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Obscure names, notable deeds

When the war broke out, Charles Harrod Boyd’s survey team moved up to Passamaquoddy Bay, Maine, to get away from the fighting in South Carolina, where it had been working. While the Coast Survey schooner Arago, Boyd’s ship, was in Maine it captured two Confederate ships, Express and Alice Ball, that were trying to run a naval blockade in late summer 1861. The survey team moved back to South Carolina to work with the South Atlantic Blockading Squadron. In May 1862, while doing survey work along the James River, Boyd captured six Confederate soldiers from the 24th South Carolina Regiment.

Charles O. Boutelle was fleet hydrographer to Rear Admirals Samuel DuPont and John Dahlgren for the South Atlantic Blockading Squadron. He helped secure the Union victory at the Battle of Port Royal Sound in November 1861 outside Charleston, S.C. Boutelle took command of the Coast Survey steamer Vixen and piloted the Union fleet into Port Royal Sound, though the Confederates had taken out all of the navigational aids, to shell two enemy forts there. The victory at Port Royal cut the sea route between Charleston and Savannah, Ga., forcing the South to garrison 20,000 soldiers in Charleston.

Oscar Hinrichs served in the Coast Survey before the Civil War, spending most of his time surveying the coasts of Virginia, North Carolina, South Carolina and Georgia. He defected to the South, taking Coast Survey charts with him. Son of a Saxe-Coburg diplomat who was married to the daughter of a prominent Elizabeth City, N.C., businessman, Hinrichs was assigned to Maine when the war broke out, but friends in Maryland who were Confederate sympathizers smuggled him across the Potomac River into Virginia. He was wounded in action twice, and shortly after the Confederate surrender at Appomattox, Va., he was arrested and accused of playing a role in the John Wilkes Booth conspiracy. The charges were later dropped.

A U.S. Navy midshipman at age 13, John Newland Maffitt used his experience as a sailor in the Coast Survey to become a successful Confederate raider. He worked for the Coast Survey for 15 years, becoming intimately familiar with the Atlantic coast and its waterways and inlets. Maffitt resigned his commission at the outbreak of the war and joined the Confederate navy. He was assigned as a blockade runner, bringing supplies to Wilmington, N.C., Charleston, and Mobile, Ala. Commanding the CSS Florida, Maffitt reportedly captured 22 ships in 18 months, including the Jacob Bell, which had $2.5 million on board.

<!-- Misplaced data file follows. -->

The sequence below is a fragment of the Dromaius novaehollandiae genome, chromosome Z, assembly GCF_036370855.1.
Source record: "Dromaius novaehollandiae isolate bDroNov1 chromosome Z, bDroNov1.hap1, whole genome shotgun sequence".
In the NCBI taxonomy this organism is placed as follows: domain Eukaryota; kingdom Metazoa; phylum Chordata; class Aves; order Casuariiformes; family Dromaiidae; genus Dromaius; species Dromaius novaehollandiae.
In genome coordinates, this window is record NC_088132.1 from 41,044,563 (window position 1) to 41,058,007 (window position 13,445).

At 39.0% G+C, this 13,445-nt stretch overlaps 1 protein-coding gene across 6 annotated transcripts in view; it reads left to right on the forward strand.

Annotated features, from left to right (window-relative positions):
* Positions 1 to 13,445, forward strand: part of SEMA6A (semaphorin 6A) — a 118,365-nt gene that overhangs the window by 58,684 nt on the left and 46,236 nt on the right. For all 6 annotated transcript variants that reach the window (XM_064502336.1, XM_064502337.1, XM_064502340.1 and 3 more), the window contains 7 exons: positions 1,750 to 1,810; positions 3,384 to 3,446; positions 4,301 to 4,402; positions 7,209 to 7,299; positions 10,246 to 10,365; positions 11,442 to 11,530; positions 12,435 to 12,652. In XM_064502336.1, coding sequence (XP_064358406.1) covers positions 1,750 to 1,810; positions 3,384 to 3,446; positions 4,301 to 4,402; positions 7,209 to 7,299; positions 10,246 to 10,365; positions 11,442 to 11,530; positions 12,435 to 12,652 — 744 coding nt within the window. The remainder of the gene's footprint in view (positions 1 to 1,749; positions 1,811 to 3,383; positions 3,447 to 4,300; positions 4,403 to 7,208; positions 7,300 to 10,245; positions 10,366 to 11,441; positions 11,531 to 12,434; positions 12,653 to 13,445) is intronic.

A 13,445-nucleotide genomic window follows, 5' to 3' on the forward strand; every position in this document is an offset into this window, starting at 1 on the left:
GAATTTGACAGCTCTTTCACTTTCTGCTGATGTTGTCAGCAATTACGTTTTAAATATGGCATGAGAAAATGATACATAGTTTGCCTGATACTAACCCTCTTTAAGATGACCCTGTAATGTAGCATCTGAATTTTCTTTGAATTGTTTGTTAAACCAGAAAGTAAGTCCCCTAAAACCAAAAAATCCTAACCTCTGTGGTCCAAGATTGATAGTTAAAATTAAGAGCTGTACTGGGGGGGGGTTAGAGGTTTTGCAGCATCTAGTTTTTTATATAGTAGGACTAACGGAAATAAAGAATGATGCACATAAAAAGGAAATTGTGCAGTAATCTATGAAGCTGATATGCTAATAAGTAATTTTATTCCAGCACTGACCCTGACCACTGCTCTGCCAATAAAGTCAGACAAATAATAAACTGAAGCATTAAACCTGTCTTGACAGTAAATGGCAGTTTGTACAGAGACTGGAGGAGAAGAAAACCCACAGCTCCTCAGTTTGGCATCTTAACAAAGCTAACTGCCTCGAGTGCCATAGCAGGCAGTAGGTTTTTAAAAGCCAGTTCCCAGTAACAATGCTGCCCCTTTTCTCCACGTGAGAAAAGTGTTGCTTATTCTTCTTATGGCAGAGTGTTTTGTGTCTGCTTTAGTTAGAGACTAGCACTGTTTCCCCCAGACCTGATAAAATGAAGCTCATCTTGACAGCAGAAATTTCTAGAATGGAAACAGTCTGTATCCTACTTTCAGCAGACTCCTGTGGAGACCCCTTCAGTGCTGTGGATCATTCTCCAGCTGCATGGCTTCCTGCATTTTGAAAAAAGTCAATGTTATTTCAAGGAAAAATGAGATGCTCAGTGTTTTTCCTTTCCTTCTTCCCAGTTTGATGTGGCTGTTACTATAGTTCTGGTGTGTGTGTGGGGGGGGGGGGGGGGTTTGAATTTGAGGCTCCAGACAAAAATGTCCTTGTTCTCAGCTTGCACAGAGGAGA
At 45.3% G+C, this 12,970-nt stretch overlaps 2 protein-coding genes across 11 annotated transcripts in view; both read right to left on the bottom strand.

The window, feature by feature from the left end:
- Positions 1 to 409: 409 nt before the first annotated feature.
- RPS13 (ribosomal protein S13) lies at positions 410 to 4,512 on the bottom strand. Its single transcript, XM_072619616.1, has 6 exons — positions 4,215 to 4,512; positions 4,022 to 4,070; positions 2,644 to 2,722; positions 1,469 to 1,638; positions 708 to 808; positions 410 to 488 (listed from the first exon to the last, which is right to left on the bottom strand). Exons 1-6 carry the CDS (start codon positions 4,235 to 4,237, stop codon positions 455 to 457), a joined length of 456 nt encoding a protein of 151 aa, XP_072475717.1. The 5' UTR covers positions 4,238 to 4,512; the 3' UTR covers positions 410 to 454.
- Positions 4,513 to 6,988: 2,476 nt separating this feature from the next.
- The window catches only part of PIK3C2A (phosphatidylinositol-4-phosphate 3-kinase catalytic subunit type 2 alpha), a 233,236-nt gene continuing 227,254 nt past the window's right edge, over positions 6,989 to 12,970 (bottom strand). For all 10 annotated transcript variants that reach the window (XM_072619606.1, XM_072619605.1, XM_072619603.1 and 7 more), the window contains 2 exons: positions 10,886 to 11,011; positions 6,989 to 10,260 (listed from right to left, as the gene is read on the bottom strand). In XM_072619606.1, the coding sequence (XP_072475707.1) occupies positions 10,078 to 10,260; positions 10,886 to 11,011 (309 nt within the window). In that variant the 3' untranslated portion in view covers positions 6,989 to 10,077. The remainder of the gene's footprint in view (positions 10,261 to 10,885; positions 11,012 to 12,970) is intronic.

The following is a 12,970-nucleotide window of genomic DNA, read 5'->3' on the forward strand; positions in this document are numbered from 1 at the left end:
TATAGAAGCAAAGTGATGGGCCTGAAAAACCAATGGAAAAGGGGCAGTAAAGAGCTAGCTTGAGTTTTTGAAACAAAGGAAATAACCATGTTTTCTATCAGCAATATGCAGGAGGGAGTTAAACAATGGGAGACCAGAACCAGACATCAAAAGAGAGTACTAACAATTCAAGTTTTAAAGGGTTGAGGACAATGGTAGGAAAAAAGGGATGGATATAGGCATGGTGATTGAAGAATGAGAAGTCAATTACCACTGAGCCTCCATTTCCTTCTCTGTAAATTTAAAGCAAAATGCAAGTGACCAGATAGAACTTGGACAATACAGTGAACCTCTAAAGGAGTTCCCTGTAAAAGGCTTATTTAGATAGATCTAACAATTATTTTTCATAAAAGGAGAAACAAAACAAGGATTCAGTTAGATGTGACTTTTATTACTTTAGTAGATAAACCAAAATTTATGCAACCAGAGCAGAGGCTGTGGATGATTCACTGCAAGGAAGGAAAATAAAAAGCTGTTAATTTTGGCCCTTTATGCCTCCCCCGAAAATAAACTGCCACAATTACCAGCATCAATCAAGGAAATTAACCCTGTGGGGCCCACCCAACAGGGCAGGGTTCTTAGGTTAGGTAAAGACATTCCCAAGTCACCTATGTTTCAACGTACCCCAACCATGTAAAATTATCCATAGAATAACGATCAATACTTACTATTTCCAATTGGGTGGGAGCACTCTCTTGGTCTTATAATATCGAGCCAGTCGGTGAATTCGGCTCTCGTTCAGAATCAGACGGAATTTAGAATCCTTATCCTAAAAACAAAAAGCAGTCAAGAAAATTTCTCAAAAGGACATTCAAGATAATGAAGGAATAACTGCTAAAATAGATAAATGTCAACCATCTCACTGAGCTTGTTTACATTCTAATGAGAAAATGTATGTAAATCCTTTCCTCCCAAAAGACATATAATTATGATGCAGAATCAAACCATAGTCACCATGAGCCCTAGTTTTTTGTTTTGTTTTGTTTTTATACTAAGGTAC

Preston C.F. West was sent by the Coast Survey to serve on the staff of Gen. William Baldy Smith for most of the Civil War. He made contributions as a scout, topographer and combat intelligence officer. He was involved in more than 20 battles, including Antietam, Fredericksburg, Gettysburg and Cold Harbor. After the war, he left the Coast Survey to become the chief mining engineer for Alexander Agassiz at the Calumet & Hecla Mine in Michigan.

Joseph H. Smith joined the Coast Survey in 1854. Eight years later, he volunteered to take his brother’s appointment with the U.S. Navy. In command of the Uncas, he left New York on Feb. 28, 1862 for the Gulf Coast, and en route witnessed the battle between the Monitor and the Merrimack. Afterward, his crew switched to another ship, the Sachen. Aboard Sachen, Harris and the other surveyors established survey markers along the Mississippi River to serve as control points for indirect artillery fire into Confederate forts defending the approaches to New Orleans. Their work paved the way for the Navy’s first combat use of blind artillery fire during the battle for Fort Jackson in April 1862.

Edited from the NOAA Office of Coast Survey’s “Charting a More Perfect Union.”

See related article:

- Often in danger, charting a path to Union's victory

This article originally appeared in the December 2011 issue.